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3 Challenges Facing Singapore Retail Placemaking


E-Commerce makes up just 5% of total retail sales in Singapore, a fraction of the $44.8b chalked up in 2017 according to a joint study by Google and Temasek Holdings. With offline retail here to stay for the foreseeable future, there is real interest in the introduction of activity-based experiential retail spaces in malls.

Some global cities have been successful in leveraging placemaking to drive traffic in-store. Singapore’s retail landscape poses some limitations, though. In this article we’ll go through these limitations in turn, as well as explaining why the Funan redevelopment could hold the key to the future of Singaporean mall experiences.

Land Scarcity

Land scarcity in Singapore has shaped the way malls are configured and designed. Maximising the use of space has been landlords’ key consideration when planning the design of shopping malls. They’re compactly sized, angular shaped to fit in as many trades as possible, to max out every inch of the net lettable area available. Singapore’s dense land mass will put a lid on the amount of space carved out for effective placemaking.

Placemaking has so far been confined to common areas with targeted community events in a bid to drive traffic to malls, increase dwell time in the hope that shoppers will be enticed by the brands and leave the mall with several purchases. Until placemaking can be creatively integrated and weaved in and out of shops, there will be a limit to the amount of placemaking in retail malls. Unless landlords undertake a complete redevelopment of a retail mall, the benefits of incorporating an element of placemaking within the limits of an existing structure may be negligible.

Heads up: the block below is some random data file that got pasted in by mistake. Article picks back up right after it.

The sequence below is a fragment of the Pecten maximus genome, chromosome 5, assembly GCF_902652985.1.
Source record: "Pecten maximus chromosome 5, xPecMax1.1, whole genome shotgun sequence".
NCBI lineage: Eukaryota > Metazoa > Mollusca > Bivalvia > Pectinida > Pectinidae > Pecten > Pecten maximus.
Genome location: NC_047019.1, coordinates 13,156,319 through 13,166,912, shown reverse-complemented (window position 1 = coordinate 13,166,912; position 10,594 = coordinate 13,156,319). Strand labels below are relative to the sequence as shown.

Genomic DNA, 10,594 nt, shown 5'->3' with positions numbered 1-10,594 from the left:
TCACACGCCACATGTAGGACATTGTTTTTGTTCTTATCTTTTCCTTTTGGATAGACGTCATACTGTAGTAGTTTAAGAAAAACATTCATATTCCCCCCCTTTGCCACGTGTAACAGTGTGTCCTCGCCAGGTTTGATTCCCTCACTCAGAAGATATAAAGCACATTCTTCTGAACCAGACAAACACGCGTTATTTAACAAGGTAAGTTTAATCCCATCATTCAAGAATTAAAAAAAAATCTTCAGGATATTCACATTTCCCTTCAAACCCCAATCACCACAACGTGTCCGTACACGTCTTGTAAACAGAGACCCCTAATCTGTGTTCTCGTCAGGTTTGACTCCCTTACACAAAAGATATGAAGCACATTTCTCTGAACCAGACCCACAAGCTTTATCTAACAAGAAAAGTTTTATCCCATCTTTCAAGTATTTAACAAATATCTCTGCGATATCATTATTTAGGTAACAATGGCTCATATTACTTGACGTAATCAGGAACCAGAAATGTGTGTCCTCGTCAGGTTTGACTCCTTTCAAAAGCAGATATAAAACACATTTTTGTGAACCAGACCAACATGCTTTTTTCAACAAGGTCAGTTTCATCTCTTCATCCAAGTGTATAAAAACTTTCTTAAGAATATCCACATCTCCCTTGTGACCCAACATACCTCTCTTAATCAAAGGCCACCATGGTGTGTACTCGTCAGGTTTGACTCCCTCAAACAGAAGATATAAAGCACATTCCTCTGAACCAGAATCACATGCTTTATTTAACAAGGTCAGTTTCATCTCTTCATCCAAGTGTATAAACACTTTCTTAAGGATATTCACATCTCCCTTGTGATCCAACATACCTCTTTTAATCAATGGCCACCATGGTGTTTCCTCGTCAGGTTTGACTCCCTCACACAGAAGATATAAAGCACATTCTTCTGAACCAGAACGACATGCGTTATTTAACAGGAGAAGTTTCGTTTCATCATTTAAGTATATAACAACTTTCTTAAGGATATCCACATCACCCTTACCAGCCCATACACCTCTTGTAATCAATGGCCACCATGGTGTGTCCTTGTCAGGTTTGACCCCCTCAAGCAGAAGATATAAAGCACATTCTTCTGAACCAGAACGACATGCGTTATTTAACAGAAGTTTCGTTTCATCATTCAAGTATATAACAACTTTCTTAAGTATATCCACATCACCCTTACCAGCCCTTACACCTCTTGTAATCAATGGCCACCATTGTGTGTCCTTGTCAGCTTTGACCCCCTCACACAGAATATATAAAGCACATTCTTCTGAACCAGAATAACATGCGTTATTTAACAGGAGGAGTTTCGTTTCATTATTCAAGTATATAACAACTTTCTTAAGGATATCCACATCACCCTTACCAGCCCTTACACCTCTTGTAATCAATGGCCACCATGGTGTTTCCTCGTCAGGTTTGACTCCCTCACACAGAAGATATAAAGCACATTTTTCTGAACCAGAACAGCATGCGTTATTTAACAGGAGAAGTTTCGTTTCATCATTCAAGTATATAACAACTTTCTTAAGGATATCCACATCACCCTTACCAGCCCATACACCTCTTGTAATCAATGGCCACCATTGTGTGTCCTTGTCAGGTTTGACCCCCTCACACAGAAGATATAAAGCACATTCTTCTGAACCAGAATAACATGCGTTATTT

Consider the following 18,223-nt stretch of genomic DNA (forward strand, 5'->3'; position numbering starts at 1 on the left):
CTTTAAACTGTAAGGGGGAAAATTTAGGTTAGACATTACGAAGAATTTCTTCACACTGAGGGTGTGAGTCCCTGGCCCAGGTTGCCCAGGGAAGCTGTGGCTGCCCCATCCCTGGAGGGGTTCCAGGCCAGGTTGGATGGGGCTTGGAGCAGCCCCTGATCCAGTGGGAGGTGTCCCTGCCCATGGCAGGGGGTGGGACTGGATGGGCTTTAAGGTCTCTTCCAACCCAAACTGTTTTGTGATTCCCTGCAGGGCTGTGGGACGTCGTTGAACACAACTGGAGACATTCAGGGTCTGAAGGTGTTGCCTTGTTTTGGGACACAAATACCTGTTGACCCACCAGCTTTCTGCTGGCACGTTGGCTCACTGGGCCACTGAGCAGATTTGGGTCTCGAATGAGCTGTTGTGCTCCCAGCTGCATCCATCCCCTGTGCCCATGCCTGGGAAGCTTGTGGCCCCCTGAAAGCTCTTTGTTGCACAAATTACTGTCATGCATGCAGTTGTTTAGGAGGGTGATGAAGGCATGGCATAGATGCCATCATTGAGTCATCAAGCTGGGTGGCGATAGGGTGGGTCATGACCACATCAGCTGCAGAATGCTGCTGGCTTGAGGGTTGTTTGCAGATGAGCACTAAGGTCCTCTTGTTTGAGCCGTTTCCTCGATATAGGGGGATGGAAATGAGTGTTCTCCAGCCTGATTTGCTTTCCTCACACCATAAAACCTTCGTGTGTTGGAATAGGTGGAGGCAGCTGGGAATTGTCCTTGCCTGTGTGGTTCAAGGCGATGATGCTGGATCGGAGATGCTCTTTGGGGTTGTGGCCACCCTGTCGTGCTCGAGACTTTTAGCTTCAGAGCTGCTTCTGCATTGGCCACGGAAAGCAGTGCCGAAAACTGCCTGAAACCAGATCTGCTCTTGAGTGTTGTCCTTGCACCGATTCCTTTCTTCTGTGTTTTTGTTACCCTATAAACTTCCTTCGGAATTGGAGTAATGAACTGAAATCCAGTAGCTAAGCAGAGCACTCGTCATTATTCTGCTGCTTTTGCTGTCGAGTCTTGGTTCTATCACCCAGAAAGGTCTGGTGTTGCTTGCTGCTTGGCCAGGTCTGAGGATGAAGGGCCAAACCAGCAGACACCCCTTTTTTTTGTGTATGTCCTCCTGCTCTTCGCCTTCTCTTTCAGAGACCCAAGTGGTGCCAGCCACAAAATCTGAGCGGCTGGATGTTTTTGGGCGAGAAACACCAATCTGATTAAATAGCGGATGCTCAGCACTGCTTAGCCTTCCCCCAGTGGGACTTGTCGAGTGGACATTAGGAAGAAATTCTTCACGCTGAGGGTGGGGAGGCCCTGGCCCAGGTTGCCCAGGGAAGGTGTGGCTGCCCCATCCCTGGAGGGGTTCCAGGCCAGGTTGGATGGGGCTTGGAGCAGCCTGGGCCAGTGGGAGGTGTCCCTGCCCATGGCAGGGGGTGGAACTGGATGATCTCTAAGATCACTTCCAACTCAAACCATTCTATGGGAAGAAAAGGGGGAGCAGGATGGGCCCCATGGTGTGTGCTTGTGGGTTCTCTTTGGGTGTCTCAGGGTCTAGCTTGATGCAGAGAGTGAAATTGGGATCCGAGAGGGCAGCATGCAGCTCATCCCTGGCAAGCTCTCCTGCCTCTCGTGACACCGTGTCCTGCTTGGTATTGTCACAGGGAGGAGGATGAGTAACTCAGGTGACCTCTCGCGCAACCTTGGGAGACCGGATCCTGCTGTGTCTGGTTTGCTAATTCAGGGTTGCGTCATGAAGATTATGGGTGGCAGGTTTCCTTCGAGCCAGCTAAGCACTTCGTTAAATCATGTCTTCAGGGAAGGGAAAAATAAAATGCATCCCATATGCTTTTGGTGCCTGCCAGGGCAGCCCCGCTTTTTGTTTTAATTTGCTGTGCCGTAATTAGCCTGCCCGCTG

Cookie Cutter Heartland Malls Still a Hit


Curated, community-event driven spaces will probably be limited only to large malls in shopping clusters outside of residential estates. The current cookie-cutter formula in the heartlands are still a favourite with heartlanders and many such malls are targeted at families. Residents living near these malls like them for their wide array of fast fashion brands, F&B operators with a good mix of cuisines, educational and enrichment options and supermarket anchors who typically make up the mix. Outside of these estates with a ready residential catchment, it would appear that malls in Orchard Road, Bugis, and other city fringe locations would benefit more from a well-thought through strategy to create common spaces offering unique “user-x” experiences to drive shoppers to malls.

Shareholder Accountability

Landlords continue to have to account for profitability to shareholders and the most effective means is to maximise the amount of income generated through rents. Allocating more NLA to common spaces is almost a write-off on potential income, a risky venture in the face of a highly competitive market landscape where the fight for funds is relentless. Left to individual landlords, placemaking will probably see slow progress. A coordinated multi-stakeholder approach seems to be more effective. Already, the state planners have in place a coordinated multi stakeholder strategy to programme streetscapes in a bid to inject vibrancy in local precincts. This is the reason behind URA and STB’s commissioning a billion-dollar study to find a way to reinvigorate Orchard Road.

The Funan Perspective

Whatever the outcome of the study, all eyes are on the soon-to-be completed Funan, once a digital IT mall but now re-positioned an “experiential playground for the senses”. It is tapping on the millennial shopper, technopreneurs and the co-living community to engage actively with the space to create their own learning and discovery. How those experiences will translate to cash tills ringing and online sales being logged will be instructional for the future of retail in Singapore.

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